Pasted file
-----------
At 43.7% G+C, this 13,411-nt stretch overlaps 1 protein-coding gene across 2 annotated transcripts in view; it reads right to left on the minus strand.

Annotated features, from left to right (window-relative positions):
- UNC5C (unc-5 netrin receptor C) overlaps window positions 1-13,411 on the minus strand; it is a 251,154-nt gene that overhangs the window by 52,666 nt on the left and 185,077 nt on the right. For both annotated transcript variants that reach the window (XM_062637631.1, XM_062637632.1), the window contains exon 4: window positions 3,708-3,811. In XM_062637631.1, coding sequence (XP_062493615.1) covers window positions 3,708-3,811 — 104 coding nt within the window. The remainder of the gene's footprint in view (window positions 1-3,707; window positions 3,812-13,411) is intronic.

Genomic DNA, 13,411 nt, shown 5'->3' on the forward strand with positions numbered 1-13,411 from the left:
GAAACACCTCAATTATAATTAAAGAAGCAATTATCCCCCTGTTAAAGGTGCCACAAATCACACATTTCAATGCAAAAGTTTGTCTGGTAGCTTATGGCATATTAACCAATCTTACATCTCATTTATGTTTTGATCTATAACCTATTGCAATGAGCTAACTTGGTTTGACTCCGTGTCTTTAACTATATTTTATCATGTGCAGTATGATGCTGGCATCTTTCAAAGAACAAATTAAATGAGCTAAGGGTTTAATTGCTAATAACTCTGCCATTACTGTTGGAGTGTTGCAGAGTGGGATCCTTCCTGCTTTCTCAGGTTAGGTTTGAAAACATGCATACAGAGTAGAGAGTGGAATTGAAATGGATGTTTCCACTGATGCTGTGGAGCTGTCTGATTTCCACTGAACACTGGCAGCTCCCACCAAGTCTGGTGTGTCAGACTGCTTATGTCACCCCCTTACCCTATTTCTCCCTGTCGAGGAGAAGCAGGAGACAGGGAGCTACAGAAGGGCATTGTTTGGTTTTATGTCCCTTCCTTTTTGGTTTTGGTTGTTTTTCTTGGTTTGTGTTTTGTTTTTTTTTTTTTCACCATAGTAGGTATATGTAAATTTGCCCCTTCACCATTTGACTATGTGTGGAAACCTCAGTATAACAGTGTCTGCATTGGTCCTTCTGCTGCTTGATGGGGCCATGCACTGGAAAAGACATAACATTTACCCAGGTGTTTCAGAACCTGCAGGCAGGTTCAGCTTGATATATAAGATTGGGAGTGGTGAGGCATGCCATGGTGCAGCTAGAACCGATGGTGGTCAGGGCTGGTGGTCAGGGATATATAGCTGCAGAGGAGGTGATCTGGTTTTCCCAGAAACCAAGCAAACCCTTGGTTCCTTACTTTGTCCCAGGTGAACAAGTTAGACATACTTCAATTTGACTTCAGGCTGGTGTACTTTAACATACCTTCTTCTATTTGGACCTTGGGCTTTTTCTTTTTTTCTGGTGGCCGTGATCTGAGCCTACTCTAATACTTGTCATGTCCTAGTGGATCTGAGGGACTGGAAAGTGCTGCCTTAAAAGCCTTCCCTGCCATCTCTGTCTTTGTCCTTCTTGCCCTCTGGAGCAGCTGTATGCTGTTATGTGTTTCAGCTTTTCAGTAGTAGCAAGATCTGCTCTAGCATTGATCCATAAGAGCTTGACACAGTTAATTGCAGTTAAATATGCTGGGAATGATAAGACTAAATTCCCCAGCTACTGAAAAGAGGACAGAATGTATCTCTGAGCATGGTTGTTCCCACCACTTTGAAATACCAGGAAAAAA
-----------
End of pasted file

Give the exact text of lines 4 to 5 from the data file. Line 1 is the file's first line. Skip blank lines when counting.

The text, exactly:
Genomic DNA, 13,411 nt, shown 5'->3' on the forward strand with positions numbered 1-13,411 from the left:
GAAACACCTCAATTATAATTAAAGAAGCAATTATCCCCCTGTTAAAGGTGCCACAAATCACACATTTCAATGCAAAAGTTTGTCTGGTAGCTTATGGCATATTAACCAATCTTACATCTCATTTATGTTTTGATCTATAACCTATTGCAATGAGCTAACTTGGTTTGACTCCGTGTCTTTAACTATATTTTATCATGTGCAGTATGATGCTGGCATCTTTCAAAGAACAAATTAAATGAGCTAAGGGTTTAATTGCTAATAACTCTGCCATTACTGTTGGAGTGTTGCAGAGTGGGATCCTTCCTGCTTTCTCAGGTTAGGTTTGAAAACATGCATACAGAGTAGAGAGTGGAATTGAAATGGATGTTTCCACTGATGCTGTGGAGCTGTCTGATTTCCACTGAACACTGGCAGCTCCCACCAAGTCTGGTGTGTCAGACTGCTTATGTCACCCCCTTACCCTATTTCTCCCTGTCGAGGAGAAGCAGGAGACAGGGAGCTACAGAAGGGCATTGTTTGGTTTTATGTCCCTTCCTTTTTGGTTTTGGTTGTTTTTCTTGGTTTGTGTTTTGTTTTTTTTTTTTTCACCATAGTAGGTATATGTAAATTTGCCCCTTCACCATTTGACTATGTGTGGAAACCTCAGTATAACAGTGTCTGCATTGGTCCTTCTGCTGCTTGATGGGGCCATGCACTGGAAAAGACATAACATTTACCCAGGTGTTTCAGAACCTGCAGGCAGGTTCAGCTTGATATATAAGATTGGGAGTGGTGAGGCATGCCATGGTGCAGCTAGAACCGATGGTGGTCAGGGCTGGTGGTCAGGGATATATAGCTGCAGAGGAGGTGATCTGGTTTTCCCAGAAACCAAGCAAACCCTTGGTTCCTTACTTTGTCCCAGGTGAACAAGTTAGACATACTTCAATTTGACTTCAGGCTGGTGTACTTTAACATACCTTCTTCTATTTGGACCTTGGGCTTTTTCTTTTTTTCTGGTGGCCGTGATCTGAGCCTACTCTAATACTTGTCATGTCCTAGTGGATCTGAGGGACTGGAAAGTGCTGCCTTAAAAGCCTTCCCTGCCATCTCTGTCTTTGTCCTTCTTGCCCTCTGGAGCAGCTGTATGCTGTTATGTGTTTCAGCTTTTCAGTAGTAGCAAGATCTGCTCTAGCATTGATCCATAAGAGCTTGACACAGTTAATTGCAGTTAAATATGCTGGGAATGATAAGACTAAATTCCCCAGCTACTGAAAAGAGGACAGAATGTATCTCTGAGCATGGTTGTTCCCACCACTTTGAAATACCAGGAAAAAA